But just how much closer it really brings that to fruition is unclear. Although the Senate has approved the $15 million funding, the bill must now be reconciled in an Amtrak-unfriendly House. And no one can even hazard a guess as to how the total cost of the $13.5 billion project might be funded.
But Gateway is the reality that New York and New Jersey have, and the fact that the Senate has approved funding puts it that much further along than the #7 to Secaucus. And Gateway does something the # 7 doesn't: it lays the groundwork for bullet trains in the northeast.
Petra Todorovich, the director of America 2050, said: "The way I see it is the ARC tunnel was primarily... regional commuter rail with side benefits for inter-city rail. The Gateway tunnel is more of a project focused on inter-city rail with side benefits for commuter rail."
But while Todorovich viewed the $15 million as a positive step, she said: "Now we’re back to studying the options for relieving capacity constraints under the Hudson River."
New Jersey Senator Frank Lautenberg, who championed ARC and is now a Gateway booster, said: “This funding will allow Amtrak to begin moving the Gateway Tunnel project forward to create jobs, increase access to commuter trains, and bring America’s first real high-speed rail project to New Jersey and the Northeast Corridor.”
His colleague, Senator Robert Menendez, added: "People crossing the Hudson River are facing outrageous tolls, traffic jams, and train service that is getting less and less reliable. The Gateway Project will add enormous capacity across the Hudson and also pave the way for true high speed rail for the entire region. This will create jobs now and unlock enormous economic opportunity in the future.”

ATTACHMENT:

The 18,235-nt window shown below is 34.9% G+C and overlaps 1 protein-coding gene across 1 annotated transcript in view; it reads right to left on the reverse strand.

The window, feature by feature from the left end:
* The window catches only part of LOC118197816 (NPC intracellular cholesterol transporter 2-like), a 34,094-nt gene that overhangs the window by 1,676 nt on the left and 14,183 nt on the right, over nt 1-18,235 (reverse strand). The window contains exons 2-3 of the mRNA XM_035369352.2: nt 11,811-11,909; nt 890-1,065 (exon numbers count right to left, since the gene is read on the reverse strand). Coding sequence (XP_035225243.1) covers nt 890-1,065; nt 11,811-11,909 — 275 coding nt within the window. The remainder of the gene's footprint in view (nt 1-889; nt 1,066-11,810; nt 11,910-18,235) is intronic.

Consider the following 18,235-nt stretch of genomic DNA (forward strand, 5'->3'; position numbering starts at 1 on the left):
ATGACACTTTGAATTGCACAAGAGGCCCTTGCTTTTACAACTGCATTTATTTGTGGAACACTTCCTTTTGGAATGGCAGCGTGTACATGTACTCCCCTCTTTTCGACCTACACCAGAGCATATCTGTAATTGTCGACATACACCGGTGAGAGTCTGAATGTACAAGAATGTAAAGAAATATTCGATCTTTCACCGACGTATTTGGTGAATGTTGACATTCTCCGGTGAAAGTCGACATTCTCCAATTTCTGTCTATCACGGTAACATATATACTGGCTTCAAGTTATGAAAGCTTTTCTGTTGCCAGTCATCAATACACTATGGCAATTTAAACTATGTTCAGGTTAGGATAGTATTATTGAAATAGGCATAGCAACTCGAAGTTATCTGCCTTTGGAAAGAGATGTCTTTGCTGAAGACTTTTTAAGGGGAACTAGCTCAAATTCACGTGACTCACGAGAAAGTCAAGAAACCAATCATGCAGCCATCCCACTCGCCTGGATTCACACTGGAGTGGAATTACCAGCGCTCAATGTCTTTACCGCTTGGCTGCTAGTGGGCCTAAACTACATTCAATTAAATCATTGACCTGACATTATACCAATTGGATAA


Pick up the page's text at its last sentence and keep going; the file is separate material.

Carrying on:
New York Senators Charles Schumer and Kirsten Gillibrand also emailed statements of support for the project.
Juliette Michaelson, director of strategic initiatives at the Regional Plan Association, said she was sorry to see the ARC Tunnel go. "There’s a very clear need for more transit service between New Jersey and New York. ARC was one way to do it, it wasn’t perfect, but it had the funding, it had all the environmental approvals, it was underway... Now that it's gone, there are any number of proposals on the table." Not just the Gateway project and the #7 subway, but also options like building a new bus garage at the Port Authority, extending the L train, and adding ferry service. But, she said, "all of this will take a long time to shake out. And we've got to do it right."